Numerous interactions between species can occur in cheese involving thermophilic LAB as main starters as summarized in Fig. 3. When lactococci are used for maturation, the growth and acidification by thermophilic LAB are generally stimulated during pressing. This was particularly demonstrated in Comte cheese (62); however, the mechanism is not really established. Similarly, the potential influence of the milk natural flora on the thermophilic starters growth was not really explored. Strain-specific interactions were also observed between LAB and yeasts or molds (P. roqueforti) in blue cheeses (63), the mold stimulations being attributed to the release by LAB of amino acids such as arginine and leucine. In Swiss cheeses, as well as in many cheeses involving thermophilic LAB, a significant growth of nonstarter LAB (mainly L. paracasei) has been described (>108 cfu/g at the end of the ripening). NSLAB growth, in particular of citrate positive strains, can slow down propionic cid fermentation (64). However, the most documented interactions
are those observed within thermophilic LAB, and between propionibacteria and thermo-philic LAB starters, as summarized below.
Interactions between S. thermophilus and the thermophilic lactobacilli occur frequently. The lactobacilli can influence positively the early acidification by S. thermophilus during pressing: the pH reached at the end of pressing is the same, but the kinetic of acidification is modified, leading to differences in draining and subsequently to differences in calcium salts contents, texture, and quality of cheese opening (20). Interactions during pressing were recently more precisely evidenced in Comte cheese, using a factorial experiment plan (65). Regarding mechanisms, the main hypotheses are that S. thermophilus stimulates lactobacilli by CO2, formate production and a quick release of galactose, and that lactobacilli stimulates S. thermophilus by a released growth factor, which could be a nitrogen source like peptides. Interestingly, mixed colonies of S. thermophilus and L. helveticus in Swiss cheese were observed frequently by scanning electron microscopy (Fig. 4) (45), which well supports the idea of a symbiosis between both species. By contrast, negative interactions can also occur because all these species are able to produce bacteriocins—for example, thermophilin 13 for S. thermophilus; lactacin A andB for L. delbrueckii subsp. lactis and lactocin 27; helveticin V-1829 and helveticin J for L. helveticus.
In natural starters involving growth multiplication in whey, such as in Italian cheese-making, interactions between lactobacilli themselves, species or strains—either stimulations or inhibitions—were also observed (66,67), leading to complex population dynamics (68), but the mechanisms are not elucidated.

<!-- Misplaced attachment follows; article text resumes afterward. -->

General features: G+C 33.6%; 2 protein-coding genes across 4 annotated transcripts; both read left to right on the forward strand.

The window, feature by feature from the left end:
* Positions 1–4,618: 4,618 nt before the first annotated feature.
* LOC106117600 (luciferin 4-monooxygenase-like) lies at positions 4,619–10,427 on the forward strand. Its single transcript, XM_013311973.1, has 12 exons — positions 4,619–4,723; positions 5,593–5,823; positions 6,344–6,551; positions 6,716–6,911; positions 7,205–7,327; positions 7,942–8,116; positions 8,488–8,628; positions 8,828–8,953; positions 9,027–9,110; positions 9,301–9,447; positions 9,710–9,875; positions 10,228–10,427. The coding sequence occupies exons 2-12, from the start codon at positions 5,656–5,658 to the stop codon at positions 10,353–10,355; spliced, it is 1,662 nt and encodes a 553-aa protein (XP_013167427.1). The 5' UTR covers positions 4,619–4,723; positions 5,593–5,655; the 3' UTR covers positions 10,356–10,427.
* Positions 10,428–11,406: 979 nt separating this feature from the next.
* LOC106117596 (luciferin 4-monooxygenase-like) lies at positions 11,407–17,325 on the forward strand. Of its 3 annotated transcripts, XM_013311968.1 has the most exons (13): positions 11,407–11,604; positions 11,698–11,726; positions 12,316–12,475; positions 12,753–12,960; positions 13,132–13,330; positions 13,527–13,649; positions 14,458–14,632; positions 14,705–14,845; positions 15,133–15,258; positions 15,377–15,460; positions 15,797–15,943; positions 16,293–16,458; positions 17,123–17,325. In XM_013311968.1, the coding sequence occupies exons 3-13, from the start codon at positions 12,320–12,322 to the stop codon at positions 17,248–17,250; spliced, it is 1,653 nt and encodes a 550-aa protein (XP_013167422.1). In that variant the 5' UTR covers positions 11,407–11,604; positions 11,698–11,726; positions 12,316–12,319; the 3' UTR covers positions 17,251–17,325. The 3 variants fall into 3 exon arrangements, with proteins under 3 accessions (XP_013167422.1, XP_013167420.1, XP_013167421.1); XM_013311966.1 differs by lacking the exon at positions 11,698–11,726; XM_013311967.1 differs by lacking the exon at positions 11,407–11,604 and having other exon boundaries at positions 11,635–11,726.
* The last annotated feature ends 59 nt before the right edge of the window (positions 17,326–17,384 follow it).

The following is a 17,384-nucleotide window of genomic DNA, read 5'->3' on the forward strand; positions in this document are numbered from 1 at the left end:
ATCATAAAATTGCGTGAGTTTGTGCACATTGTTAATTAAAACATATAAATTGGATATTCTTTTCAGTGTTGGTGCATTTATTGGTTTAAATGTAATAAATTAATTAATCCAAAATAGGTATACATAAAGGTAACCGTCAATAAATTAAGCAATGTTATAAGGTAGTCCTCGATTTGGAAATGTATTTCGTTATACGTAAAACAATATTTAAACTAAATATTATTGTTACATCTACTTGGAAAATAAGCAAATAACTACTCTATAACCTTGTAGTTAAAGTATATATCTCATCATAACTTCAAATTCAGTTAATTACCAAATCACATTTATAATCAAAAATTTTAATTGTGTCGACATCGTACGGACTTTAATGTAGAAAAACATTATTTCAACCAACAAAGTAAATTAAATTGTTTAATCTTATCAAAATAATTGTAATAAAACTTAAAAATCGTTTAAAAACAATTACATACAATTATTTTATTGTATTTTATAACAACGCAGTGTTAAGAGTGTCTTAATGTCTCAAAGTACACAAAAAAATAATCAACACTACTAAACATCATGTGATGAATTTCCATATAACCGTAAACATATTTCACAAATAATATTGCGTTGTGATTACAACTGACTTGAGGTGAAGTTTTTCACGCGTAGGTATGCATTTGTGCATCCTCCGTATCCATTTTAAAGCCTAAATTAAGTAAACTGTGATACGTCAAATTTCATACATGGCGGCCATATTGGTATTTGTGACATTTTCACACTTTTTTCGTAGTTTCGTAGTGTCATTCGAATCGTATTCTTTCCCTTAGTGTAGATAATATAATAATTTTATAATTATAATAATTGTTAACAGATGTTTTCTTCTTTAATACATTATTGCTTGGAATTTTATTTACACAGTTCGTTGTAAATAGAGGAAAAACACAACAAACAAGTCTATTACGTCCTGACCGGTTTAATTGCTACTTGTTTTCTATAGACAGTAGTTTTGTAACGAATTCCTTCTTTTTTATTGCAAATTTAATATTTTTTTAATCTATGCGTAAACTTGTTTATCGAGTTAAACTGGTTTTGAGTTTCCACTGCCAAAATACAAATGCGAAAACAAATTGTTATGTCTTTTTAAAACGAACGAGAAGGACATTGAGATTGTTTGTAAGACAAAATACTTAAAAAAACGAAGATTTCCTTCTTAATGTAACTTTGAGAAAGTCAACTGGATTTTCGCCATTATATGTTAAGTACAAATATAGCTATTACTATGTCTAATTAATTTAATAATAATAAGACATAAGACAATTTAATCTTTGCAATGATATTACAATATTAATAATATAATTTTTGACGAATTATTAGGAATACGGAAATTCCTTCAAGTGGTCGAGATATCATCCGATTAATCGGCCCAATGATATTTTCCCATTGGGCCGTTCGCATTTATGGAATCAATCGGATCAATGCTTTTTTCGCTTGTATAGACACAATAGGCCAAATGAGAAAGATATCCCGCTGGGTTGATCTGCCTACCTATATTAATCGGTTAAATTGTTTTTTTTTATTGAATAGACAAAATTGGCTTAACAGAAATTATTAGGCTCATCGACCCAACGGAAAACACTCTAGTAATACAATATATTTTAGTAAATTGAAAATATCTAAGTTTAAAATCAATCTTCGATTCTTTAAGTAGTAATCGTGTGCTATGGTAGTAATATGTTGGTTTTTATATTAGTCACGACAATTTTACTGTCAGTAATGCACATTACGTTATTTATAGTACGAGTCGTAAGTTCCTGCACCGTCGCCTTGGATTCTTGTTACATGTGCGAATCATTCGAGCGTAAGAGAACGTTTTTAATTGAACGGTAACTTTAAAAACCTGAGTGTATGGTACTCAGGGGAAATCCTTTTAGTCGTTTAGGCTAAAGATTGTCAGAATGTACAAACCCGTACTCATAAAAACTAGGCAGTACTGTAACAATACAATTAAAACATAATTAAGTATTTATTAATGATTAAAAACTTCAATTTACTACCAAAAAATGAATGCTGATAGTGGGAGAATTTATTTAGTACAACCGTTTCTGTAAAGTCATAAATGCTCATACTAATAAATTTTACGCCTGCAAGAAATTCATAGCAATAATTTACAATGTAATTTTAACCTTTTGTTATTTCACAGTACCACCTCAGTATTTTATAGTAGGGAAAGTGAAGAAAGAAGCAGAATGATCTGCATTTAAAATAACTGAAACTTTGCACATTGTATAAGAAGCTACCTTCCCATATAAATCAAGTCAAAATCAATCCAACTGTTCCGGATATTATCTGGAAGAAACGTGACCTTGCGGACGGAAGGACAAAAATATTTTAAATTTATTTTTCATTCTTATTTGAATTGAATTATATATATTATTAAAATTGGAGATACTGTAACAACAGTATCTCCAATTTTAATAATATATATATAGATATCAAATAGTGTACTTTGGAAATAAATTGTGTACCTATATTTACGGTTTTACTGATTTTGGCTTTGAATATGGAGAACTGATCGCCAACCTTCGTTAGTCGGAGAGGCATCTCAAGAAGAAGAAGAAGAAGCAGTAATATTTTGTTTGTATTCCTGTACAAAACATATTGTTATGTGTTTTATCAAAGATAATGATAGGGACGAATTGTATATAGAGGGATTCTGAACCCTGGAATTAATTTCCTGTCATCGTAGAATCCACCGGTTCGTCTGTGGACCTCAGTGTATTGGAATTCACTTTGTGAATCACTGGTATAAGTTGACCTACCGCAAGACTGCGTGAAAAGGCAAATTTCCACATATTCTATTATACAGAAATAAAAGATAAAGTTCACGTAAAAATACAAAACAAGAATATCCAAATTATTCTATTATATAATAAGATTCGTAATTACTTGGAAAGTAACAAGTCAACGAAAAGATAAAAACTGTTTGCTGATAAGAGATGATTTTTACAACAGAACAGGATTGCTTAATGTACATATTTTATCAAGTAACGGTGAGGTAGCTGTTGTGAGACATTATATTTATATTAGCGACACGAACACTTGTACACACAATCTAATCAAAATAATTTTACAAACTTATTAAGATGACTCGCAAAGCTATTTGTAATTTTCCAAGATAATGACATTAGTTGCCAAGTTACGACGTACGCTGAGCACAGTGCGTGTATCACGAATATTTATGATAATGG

In conclusion, as long as mechanisms of interactions would no have been better characterized, the association of thermophilic LAB strains for cheesemaking will require a validation step by cheese assays, which is time-consuming and expensive.
B. Interactions Between Thermophilic LAB and Dairy Propionibacteria
Swiss-type cheeses like Emmental are characterized by an intensive development of dairy Propionibacteria, mainly the species P. freudenreichii, during warm room ripening (69). Lactate is transformed into acetate, propionate, and CO2 leading to the characteristic eye-
opening and nutty flavor of that cheese variety. The use of propionic starters in the manufacture of Swiss cheese has increased concomitantly with the decrease of the indigenous flora in raw milk. The kinetics and intensity of lactate fermentation by propionibacteria have a key role in the final quality of the cheese. Several investigations have shown that thermophilic lactobacilli were able to stimulate the growth of propionibacteria (21,70). The effect was shown to be largely strain dependent (71), the growth of some strains of P. freudenreichii being highly influenced by the chosen thermophilic lactobacilli, whereas other were not. The mechanisms were investigated by several authors (72-74) and the main hypotheses were (a) the nature of the lactate isomer produced (D or L) (b) the amount of amino acid and peptides released by the strong peptidases activity of thermophilic LAB. Recently, the positive effect of thermophilic lactobacilli on propionibacteria was attributed to their production of stimulating peptides, possibly peptides containing aspartate.
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